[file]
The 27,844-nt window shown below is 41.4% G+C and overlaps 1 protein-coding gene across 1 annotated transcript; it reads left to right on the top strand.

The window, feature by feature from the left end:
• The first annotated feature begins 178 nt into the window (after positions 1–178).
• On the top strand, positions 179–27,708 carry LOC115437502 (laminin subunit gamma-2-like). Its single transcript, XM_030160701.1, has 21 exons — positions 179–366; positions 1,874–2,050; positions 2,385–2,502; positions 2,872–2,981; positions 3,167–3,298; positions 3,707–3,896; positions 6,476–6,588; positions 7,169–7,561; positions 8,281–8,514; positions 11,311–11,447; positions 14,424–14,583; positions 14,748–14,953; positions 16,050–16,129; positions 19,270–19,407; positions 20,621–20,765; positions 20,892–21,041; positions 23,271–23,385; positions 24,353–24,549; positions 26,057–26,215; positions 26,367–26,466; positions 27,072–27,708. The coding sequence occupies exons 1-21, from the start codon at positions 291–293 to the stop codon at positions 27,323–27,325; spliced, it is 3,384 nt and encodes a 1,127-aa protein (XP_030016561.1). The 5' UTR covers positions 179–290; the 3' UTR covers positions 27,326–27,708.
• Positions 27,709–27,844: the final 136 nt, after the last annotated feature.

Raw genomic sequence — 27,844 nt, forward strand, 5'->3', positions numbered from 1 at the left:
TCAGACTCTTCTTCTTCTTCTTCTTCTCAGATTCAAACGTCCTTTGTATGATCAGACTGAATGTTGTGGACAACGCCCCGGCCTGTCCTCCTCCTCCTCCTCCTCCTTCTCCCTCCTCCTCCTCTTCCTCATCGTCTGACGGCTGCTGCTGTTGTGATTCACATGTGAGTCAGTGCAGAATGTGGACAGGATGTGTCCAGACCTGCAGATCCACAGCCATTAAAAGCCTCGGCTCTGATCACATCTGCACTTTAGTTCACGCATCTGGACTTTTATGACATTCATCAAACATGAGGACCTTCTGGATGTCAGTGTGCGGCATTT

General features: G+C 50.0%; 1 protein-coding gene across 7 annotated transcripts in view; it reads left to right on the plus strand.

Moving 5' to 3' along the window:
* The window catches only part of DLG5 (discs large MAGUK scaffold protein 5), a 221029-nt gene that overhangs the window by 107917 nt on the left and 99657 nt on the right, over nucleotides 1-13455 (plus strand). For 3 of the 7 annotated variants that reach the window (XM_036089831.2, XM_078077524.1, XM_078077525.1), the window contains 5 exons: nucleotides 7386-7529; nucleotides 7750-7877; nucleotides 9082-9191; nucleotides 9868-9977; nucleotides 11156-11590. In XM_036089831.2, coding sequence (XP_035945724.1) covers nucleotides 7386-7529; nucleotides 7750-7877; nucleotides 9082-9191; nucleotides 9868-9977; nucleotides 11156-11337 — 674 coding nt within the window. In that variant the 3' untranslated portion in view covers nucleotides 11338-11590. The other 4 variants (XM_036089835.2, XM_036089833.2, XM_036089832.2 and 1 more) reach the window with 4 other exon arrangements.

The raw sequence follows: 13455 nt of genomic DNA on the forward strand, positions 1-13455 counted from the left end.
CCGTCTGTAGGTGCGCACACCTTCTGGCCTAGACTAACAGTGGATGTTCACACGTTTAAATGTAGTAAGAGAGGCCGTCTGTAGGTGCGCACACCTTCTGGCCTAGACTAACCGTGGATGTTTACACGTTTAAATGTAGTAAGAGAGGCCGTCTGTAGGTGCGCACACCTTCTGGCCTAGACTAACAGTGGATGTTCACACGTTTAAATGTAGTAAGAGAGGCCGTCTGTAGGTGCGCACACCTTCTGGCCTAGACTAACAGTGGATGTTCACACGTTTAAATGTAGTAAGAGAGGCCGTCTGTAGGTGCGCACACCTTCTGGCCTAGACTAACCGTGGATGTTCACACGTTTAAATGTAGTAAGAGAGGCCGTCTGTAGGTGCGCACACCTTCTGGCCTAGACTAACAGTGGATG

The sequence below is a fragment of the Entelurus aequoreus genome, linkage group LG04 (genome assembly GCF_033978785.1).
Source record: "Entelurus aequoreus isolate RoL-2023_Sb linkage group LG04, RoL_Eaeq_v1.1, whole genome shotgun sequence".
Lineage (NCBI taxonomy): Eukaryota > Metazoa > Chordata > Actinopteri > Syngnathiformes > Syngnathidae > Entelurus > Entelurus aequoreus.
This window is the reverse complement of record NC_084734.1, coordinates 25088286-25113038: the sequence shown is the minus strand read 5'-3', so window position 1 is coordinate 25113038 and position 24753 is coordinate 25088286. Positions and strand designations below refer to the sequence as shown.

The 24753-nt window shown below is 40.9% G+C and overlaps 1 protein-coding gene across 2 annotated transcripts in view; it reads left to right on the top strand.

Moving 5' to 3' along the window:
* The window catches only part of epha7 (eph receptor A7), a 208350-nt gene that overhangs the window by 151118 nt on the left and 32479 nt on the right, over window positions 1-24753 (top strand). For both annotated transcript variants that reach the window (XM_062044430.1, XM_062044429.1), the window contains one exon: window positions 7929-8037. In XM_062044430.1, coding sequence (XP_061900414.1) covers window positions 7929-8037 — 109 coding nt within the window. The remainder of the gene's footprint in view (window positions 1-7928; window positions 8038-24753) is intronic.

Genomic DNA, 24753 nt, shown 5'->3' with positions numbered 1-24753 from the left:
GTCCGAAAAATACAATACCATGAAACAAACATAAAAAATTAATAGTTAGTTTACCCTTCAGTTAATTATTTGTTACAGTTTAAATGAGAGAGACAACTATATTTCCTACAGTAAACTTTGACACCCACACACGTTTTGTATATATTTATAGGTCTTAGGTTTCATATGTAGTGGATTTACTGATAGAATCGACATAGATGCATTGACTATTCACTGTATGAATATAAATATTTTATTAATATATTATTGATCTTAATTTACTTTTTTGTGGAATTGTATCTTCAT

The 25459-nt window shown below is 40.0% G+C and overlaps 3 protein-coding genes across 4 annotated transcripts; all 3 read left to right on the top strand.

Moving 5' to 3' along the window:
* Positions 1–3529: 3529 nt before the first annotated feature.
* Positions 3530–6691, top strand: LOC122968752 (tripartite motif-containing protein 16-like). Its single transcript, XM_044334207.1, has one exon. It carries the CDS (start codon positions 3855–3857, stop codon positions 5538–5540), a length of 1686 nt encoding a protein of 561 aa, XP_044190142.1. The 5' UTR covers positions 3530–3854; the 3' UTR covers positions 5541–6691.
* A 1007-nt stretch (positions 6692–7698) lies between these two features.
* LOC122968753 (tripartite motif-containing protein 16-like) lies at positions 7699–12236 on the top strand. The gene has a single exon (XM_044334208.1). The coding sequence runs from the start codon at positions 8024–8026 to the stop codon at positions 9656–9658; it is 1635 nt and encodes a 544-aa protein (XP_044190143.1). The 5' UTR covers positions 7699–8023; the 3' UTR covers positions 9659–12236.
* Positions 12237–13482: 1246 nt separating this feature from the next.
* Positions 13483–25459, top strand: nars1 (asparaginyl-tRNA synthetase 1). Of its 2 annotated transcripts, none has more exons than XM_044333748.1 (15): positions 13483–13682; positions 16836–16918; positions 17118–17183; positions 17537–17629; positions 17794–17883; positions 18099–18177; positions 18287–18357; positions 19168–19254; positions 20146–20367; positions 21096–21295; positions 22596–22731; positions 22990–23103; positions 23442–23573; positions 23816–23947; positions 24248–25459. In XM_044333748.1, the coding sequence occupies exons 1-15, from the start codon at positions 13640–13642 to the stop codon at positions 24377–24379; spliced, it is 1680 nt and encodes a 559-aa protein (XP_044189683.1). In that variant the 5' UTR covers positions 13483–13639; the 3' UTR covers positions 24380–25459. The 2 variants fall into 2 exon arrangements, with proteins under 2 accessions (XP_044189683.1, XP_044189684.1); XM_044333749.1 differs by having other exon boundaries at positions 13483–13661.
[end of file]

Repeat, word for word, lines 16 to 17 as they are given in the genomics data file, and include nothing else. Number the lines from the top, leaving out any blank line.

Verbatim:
This window is the reverse complement of record NC_084734.1, coordinates 25088286-25113038: the sequence shown is the minus strand read 5'-3', so window position 1 is coordinate 25113038 and position 24753 is coordinate 25088286. Positions and strand designations below refer to the sequence as shown.

The 24753-nt window shown below is 40.9% G+C and overlaps 1 protein-coding gene across 2 annotated transcripts in view; it reads left to right on the top strand.